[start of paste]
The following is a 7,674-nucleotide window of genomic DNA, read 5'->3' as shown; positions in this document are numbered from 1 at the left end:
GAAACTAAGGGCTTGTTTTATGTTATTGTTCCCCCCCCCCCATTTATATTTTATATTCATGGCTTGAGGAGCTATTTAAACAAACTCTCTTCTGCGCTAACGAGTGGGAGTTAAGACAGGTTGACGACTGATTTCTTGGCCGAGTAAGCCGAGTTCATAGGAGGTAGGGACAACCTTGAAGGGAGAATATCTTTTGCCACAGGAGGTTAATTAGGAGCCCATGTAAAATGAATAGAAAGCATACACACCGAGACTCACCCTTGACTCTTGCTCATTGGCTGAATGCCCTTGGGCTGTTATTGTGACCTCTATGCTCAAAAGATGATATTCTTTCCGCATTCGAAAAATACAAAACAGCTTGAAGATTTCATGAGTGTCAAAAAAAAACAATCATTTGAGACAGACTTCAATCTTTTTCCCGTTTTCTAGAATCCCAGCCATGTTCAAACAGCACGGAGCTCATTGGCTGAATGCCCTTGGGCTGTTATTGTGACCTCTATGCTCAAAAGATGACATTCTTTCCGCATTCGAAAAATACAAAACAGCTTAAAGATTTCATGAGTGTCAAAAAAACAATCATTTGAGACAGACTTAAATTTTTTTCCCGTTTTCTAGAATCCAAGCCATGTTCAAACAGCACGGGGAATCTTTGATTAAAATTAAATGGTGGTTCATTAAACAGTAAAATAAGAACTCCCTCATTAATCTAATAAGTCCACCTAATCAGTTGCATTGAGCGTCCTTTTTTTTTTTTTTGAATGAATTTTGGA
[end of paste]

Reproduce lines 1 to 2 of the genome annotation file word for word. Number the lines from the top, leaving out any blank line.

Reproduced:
The following is a 7,674-nucleotide window of genomic DNA, read 5'->3' as shown; positions in this document are numbered from 1 at the left end:
GAAACTAAGGGCTTGTTTTATGTTATTGTTCCCCCCCCCCCATTTATATTTTATATTCATGGCTTGAGGAGCTATTTAAACAAACTCTCTTCTGCGCTAACGAGTGGGAGTTAAGACAGGTTGACGACTGATTTCTTGGCCGAGTAAGCCGAGTTCATAGGAGGTAGGGACAACCTTGAAGGGAGAATATCTTTTGCCACAGGAGGTTAATTAGGAGCCCATGTAAAATGAATAGAAAGCATACACACCGAGACTCACCCTTGACTCTTGCTCATTGGCTGAATGCCCTTGGGCTGTTATTGTGACCTCTATGCTCAAAAGATGATATTCTTTCCGCATTCGAAAAATACAAAACAGCTTGAAGATTTCATGAGTGTCAAAAAAAAACAATCATTTGAGACAGACTTCAATCTTTTTCCCGTTTTCTAGAATCCCAGCCATGTTCAAACAGCACGGAGCTCATTGGCTGAATGCCCTTGGGCTGTTATTGTGACCTCTATGCTCAAAAGATGACATTCTTTCCGCATTCGAAAAATACAAAACAGCTTAAAGATTTCATGAGTGTCAAAAAAACAATCATTTGAGACAGACTTAAATTTTTTTCCCGTTTTCTAGAATCCAAGCCATGTTCAAACAGCACGGGGAATCTTTGATTAAAATTAAATGGTGGTTCATTAAACAGTAAAATAAGAACTCCCTCATTAATCTAATAAGTCCACCTAATCAGTTGCATTGAGCGTCCTTTTTTTTTTTTTTGAATGAATTTTGGA